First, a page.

For any startup or growing business, having enough cash to pay suppliers, employees, landlords, and service providers, is essential for its health and longevity. Collections process efficiency is vital at this time. In addition, creating a cushion, or cash reserves can carry many startups through down cycles, or tough times, including today’s COVID-19 crisis.
Efficient Collections Policies & Procedures
Many young companies do not take the time to set up efficient collections policies and procedures. Then they resign themselves to receiving payments when their customers and clients are good and ready, rather than strictly, but professionally, enforcing the terms of the contract. This “extension” of receipts diminishes the company’s cash position at any given time, which may lead to the inability to meet a variety of financial obligations.
To improve cash flow, one of the best places to start is through tightening up your collections process by:
- producing and sending invoices quickly,
- incorporating financial incentives for prompt payment like establishing a scripted escalation process,
- creating easy payment options,
- and knowing when to let go.
Let’s start with the obvious- all things considered, the faster you invoice, the quicker you will get paid. Start with streamlining the invoice process by producing invoices daily and by having clearly defined roles and responsibilities. Sending invoices by email via your accounting software (Quickbooks Online, Xero, Bill.com, Intacct, and Netsuite all have this functionality) also helps speed up this process.
Ever wish you could provide a simple incentive for your clients/customers to pay promptly? You can! Include in your contract a late fee/finance charge that will be assessed to outstanding invoices. Most companies don’t want to deal with an increasing bill, and the threat of additional fees is often the tipping point to get them to pay.
Establishing an escalation process is another useful tool to keep a short leash on late payers. Having a scripted routine you rely on can make a huge difference. However, for the script to be effective, your accounting department must post all payments (either by mailed check, ACH, or wire) the same day; otherwise, you run the risk of asking for money that has already been paid. An example script might include a polite reminder email at +5 days due, followed by another more stern (but professional) email pointing out an impending finance charge at +10 days due, an additional email adding in the need to pause work or service (possibly accompanied by a phone call) at +30 days due, and the need to turn over to a collection agency if over +60 days due. If you have limited accounting resources, prioritize your most significant invoices then the latest past due. And of course, the correct cadence always needs to be customized to best suit your clientele, adding in a healthy dose of flexibility for unforeseen circumstances that might have affected the receipt of payment.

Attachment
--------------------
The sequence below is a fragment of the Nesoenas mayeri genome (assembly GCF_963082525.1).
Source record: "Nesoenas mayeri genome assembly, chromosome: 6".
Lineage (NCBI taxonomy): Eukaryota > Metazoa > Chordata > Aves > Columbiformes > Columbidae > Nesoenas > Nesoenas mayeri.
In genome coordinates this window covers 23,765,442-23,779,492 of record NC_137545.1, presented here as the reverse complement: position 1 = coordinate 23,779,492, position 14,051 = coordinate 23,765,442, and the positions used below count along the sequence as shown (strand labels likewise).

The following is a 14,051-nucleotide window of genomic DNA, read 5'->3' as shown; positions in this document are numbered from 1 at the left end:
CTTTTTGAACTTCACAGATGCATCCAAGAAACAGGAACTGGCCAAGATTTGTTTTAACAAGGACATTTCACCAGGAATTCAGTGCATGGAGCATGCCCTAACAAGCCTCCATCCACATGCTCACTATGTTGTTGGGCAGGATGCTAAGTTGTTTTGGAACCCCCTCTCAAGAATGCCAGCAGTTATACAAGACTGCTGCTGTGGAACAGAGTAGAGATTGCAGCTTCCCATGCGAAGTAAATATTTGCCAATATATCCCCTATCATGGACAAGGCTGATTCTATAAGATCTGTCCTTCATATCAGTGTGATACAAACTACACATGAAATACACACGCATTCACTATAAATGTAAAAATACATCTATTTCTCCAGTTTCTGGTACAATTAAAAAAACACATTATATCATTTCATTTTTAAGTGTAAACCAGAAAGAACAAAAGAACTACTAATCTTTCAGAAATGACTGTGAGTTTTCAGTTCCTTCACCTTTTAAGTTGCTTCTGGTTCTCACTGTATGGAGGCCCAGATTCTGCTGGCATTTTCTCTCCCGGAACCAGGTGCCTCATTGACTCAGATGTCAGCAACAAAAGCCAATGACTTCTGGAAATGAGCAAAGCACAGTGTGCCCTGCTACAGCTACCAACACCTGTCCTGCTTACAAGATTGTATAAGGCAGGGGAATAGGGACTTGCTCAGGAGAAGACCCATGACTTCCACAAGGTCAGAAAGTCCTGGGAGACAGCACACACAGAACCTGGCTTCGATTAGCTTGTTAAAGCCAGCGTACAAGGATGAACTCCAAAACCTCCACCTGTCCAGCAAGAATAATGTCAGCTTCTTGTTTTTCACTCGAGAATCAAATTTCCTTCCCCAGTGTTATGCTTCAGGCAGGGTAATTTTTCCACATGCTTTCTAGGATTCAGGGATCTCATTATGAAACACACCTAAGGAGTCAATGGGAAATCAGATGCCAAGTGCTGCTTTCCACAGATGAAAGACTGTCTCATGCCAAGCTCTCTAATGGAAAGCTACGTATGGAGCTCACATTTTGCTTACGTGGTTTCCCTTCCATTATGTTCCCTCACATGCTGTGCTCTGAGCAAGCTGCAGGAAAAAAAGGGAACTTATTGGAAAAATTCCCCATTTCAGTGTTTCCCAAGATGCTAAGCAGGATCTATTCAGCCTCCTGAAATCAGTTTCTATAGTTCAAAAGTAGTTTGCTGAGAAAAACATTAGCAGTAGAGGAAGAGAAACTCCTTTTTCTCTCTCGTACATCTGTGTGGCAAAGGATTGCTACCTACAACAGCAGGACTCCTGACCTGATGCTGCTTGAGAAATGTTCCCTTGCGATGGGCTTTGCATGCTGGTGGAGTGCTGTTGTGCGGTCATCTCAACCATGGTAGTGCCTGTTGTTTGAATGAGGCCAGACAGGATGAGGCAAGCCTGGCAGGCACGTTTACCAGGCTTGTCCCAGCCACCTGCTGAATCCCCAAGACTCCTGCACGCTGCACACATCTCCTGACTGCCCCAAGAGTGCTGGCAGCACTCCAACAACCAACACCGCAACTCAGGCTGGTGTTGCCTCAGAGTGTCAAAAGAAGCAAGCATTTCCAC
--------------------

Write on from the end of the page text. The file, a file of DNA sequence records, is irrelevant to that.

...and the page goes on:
Making client/customer payments simple and easy can also help your collections efforts. Most software used to process invoices can add the option to be paid via ACH, or even by credit card (keep in mind credit card fees can be a bit high). By adding an ACH or credit card link to your invoices, you will not only speed up your collections process; you will simplify your accounting as most software also includes automatic matching to your outstanding AR.
Know When to Let Go
Finally, know when to let go. Unfortunately, some customers/clients just will not pay – ever. Realize when your efforts have reached a stage of diminishing returns, and write it off as bad debt or sell the AR to a collection agency. Releasing this energy and re-focusing on clients with the potential to pay is a difficult but necessary step forward.